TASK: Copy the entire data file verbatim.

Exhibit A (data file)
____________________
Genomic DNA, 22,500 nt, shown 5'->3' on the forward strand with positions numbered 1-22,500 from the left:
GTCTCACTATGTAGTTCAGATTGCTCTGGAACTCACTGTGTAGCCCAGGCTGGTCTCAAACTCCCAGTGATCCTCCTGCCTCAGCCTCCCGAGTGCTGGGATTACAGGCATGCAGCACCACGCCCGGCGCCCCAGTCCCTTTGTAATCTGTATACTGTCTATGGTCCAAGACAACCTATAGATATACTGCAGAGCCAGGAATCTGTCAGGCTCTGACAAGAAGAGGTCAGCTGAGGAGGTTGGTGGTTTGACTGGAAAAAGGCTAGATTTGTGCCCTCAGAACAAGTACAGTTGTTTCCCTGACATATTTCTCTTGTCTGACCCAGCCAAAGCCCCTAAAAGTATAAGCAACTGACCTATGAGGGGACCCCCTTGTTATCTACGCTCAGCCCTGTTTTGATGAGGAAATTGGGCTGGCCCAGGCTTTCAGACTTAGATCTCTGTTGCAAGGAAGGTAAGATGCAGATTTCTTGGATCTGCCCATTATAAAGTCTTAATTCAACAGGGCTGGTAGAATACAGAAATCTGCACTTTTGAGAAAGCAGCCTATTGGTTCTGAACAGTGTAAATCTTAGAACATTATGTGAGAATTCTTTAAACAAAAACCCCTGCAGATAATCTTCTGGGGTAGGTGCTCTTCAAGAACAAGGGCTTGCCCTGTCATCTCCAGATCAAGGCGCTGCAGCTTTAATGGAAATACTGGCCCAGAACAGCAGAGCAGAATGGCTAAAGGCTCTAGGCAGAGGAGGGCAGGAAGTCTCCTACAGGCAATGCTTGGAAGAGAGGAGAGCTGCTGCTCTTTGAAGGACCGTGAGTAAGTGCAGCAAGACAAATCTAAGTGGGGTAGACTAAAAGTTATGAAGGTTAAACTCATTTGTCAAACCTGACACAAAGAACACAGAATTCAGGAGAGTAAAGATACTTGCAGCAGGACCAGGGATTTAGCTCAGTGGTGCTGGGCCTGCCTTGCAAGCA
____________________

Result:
Genomic DNA, 22,500 nt, shown 5'->3' on the forward strand with positions numbered 1-22,500 from the left:
GTCTCACTATGTAGTTCAGATTGCTCTGGAACTCACTGTGTAGCCCAGGCTGGTCTCAAACTCCCAGTGATCCTCCTGCCTCAGCCTCCCGAGTGCTGGGATTACAGGCATGCAGCACCACGCCCGGCGCCCCAGTCCCTTTGTAATCTGTATACTGTCTATGGTCCAAGACAACCTATAGATATACTGCAGAGCCAGGAATCTGTCAGGCTCTGACAAGAAGAGGTCAGCTGAGGAGGTTGGTGGTTTGACTGGAAAAAGGCTAGATTTGTGCCCTCAGAACAAGTACAGTTGTTTCCCTGACATATTTCTCTTGTCTGACCCAGCCAAAGCCCCTAAAAGTATAAGCAACTGACCTATGAGGGGACCCCCTTGTTATCTACGCTCAGCCCTGTTTTGATGAGGAAATTGGGCTGGCCCAGGCTTTCAGACTTAGATCTCTGTTGCAAGGAAGGTAAGATGCAGATTTCTTGGATCTGCCCATTATAAAGTCTTAATTCAACAGGGCTGGTAGAATACAGAAATCTGCACTTTTGAGAAAGCAGCCTATTGGTTCTGAACAGTGTAAATCTTAGAACATTATGTGAGAATTCTTTAAACAAAAACCCCTGCAGATAATCTTCTGGGGTAGGTGCTCTTCAAGAACAAGGGCTTGCCCTGTCATCTCCAGATCAAGGCGCTGCAGCTTTAATGGAAATACTGGCCCAGAACAGCAGAGCAGAATGGCTAAAGGCTCTAGGCAGAGGAGGGCAGGAAGTCTCCTACAGGCAATGCTTGGAAGAGAGGAGAGCTGCTGCTCTTTGAAGGACCGTGAGTAAGTGCAGCAAGACAAATCTAAGTGGGGTAGACTAAAAGTTATGAAGGTTAAACTCATTTGTCAAACCTGACACAAAGAACACAGAATTCAGGAGAGTAAAGATACTTGCAGCAGGACCAGGGATTTAGCTCAGTGGTGCTGGGCCTGCCTTGCAAGCA